Wednesday, January 16, 2013

Love Those Needles

Several people wondered if I was getting another rituximab infusion yesterday after posting a picture of my mousie candy canes in a clinic procedure room.

Actually, no. Not rituximab. My infusions are planned to occur about twice a year, so I wouldn't be due for another one until early spring. But I did have a procedure, and it wasn't what I expected.

I've had ongoing issues with hip -- or trochanteric, more specifically -- bursitis. Things were beginning to flare up again there, and so I went in to talk to Dr. Young Guy about injecting that cranky bursa of mine again, which he did. Ahhhhh. Feels so much better already. Watch this YouTube video to learn more about TBursitis. For those of y'all with needle issues, you may want to fast forward through the injection procedure:


I just want to point out here that this HAND does not appear to be one that would be attached to the owner of this hip; hence I'm guessing that it is NOT a "patient identifying the area of pain". 

I had also been having problems with my right knee, which was warm and swollen and painful. I have had less significant issues with this in the past, of which Dr. YG was aware; so I blithely told him to just inject my knee, too, while he had all his betadine swabs and injection procedure kits close by. I yoinked up my stretchy yoga pants leg and pointed to the spot. He frowned, pressed on the swollen area, and took a closer look.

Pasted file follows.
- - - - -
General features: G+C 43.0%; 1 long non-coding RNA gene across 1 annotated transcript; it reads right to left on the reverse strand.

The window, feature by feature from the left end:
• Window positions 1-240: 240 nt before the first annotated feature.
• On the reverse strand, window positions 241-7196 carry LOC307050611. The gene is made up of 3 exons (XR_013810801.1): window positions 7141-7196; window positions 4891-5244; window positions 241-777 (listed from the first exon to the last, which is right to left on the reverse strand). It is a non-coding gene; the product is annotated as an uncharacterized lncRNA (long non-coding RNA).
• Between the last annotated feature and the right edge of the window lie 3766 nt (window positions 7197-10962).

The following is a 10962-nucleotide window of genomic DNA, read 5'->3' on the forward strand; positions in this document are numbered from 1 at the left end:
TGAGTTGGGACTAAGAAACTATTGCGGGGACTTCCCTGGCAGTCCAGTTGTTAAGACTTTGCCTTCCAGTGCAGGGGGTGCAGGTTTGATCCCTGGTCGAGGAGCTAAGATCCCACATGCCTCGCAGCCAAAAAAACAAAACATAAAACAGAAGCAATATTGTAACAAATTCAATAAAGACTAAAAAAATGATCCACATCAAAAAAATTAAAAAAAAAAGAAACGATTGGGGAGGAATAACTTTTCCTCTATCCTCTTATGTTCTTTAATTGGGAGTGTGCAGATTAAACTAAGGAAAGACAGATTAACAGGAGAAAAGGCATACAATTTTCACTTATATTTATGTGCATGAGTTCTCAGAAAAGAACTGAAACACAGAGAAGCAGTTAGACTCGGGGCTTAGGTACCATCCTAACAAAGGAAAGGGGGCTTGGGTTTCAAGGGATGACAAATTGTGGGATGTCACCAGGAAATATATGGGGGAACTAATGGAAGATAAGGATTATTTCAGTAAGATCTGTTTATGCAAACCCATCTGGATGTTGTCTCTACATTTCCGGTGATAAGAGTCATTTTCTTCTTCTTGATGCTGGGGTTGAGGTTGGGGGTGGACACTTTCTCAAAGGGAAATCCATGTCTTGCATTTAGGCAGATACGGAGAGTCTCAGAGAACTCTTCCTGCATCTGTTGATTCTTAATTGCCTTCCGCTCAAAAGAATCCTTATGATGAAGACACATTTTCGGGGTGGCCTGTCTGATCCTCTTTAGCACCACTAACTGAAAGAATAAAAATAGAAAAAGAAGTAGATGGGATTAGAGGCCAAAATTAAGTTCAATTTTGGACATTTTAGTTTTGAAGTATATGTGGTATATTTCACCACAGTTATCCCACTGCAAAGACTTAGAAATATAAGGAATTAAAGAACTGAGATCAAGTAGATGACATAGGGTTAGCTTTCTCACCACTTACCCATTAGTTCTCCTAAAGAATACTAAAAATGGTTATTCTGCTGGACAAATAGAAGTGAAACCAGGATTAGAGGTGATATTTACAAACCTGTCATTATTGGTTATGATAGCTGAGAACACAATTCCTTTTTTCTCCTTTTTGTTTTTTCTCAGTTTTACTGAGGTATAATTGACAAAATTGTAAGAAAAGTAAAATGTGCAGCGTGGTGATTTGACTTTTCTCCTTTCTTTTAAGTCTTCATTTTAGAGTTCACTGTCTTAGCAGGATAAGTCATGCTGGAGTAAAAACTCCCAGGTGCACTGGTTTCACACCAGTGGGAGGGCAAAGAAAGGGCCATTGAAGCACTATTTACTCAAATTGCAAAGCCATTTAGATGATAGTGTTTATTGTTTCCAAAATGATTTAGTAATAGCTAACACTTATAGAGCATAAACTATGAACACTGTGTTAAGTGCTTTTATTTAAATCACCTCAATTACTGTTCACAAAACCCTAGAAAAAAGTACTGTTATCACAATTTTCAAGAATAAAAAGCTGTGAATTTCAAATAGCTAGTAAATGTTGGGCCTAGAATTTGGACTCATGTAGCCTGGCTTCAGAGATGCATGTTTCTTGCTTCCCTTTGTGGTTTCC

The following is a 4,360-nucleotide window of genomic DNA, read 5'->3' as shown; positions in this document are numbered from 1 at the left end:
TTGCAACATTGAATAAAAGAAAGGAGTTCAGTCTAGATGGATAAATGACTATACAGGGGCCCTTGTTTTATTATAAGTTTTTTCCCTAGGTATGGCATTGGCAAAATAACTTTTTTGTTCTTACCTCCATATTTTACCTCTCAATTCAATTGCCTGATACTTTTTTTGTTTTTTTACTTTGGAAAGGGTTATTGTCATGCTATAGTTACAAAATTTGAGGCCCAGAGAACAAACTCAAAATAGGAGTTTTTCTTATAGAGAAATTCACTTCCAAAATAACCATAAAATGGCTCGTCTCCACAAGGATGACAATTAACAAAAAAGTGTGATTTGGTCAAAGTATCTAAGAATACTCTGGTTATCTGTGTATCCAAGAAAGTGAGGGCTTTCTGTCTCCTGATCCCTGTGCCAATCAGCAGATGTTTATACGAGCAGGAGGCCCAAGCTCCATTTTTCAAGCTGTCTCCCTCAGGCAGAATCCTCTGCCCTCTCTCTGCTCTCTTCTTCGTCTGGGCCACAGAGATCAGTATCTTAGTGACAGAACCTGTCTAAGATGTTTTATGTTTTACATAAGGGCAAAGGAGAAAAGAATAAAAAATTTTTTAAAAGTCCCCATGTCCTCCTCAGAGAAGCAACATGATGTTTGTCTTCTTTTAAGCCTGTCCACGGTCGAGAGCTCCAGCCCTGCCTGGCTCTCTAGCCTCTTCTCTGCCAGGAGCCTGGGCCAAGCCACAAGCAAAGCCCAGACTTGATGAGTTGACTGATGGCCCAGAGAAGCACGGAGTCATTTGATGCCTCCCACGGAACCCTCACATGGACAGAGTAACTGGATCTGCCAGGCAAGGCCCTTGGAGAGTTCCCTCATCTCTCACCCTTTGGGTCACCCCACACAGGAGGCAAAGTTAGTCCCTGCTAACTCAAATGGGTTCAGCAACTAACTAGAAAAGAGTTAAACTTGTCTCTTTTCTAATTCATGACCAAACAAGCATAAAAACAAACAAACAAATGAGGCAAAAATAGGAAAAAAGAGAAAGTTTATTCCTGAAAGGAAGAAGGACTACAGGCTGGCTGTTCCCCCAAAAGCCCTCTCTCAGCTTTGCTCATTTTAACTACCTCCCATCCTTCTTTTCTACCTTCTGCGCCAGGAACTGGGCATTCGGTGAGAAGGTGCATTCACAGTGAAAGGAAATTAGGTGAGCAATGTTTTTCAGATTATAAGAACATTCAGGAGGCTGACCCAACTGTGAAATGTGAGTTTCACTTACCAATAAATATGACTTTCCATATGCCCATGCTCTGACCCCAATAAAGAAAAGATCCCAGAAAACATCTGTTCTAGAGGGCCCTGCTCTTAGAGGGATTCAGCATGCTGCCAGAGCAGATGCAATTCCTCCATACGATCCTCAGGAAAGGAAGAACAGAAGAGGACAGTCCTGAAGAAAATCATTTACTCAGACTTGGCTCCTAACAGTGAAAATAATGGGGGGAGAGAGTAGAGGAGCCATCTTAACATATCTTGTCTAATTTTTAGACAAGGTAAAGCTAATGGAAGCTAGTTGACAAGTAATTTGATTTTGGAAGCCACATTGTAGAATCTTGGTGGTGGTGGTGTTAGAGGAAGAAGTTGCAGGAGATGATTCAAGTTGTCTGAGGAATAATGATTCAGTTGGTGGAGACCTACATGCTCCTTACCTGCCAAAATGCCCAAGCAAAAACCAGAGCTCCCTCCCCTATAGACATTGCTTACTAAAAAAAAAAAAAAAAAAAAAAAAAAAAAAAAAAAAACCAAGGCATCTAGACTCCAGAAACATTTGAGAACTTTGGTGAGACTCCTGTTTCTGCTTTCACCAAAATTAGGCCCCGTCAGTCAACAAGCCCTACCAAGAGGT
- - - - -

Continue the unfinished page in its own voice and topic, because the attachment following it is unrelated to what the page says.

"Wow. Looks painful. I'm going to need to aspirate some of that fluid, first."

Um...ok....

"Lie flat and DON'T move your leg." He began poking and prodding, disinfected the area, sprayed an anesthetic on my knee, then reached for the betadine swabs and began swabbing after which he placed a needle attached to a syringe into my knee joint (YOWSERS) and withdrew a syringe-ful of yellowish liquid. After the procedure I asked to see what my synovial fluid looked like and thought it resembled plasma, actually. Which would make sense.

Image found here

He then took a new needle and syringe and inserted a steroid solution into the joint. (YOWSERS AGAIN) I had to mentally remind myself that I had actually asked for this. Yes, I did. So just suck it up, Missy.....

As we were discussing my follow-up appointment and after-injections home care, I told him that I assumed that it would be similar to having my bursa injected: one day of ice and rest and then back at 'em. Right? Right, Dr. YG?

"Er. No. You need to try to stay off your knee for about five days."

Crumb. (You asked for this, Julia.....)

Today I'm feeling the benefits already of both my hip and knee injection. And I'm trying to be patient about the five days of rest thing. I've calculated that I probably only have about six to eight weeks left of rituximab energy on board, so I hate to waste what amounts to almost a whole week of down time.

BUT. I know.....I know.....pain free and healthy joints are worth some serious couch time. So I'm on it.

Like my black woolie sock with my slippers, hm? Stylin. 

3 comments:

Annette/Anetto said...

That was an informative video. It's good that are getting some relief. I asked the doctor about pain in that area and I got a 1 word answer "trochanter" but no advice.
Then I got sciatica too from piriformis syndrome I think. I figure if it only hurts when I poke it that I can live with it for a while longer.

Nicole said...

I have this too, but it seems to have calmed down for now. Thanks for the video!

Julia said...

Y'all are lucky to have less severe issues with this. Mine gets so bad that it causes me to limp. Hence the lovely injections....

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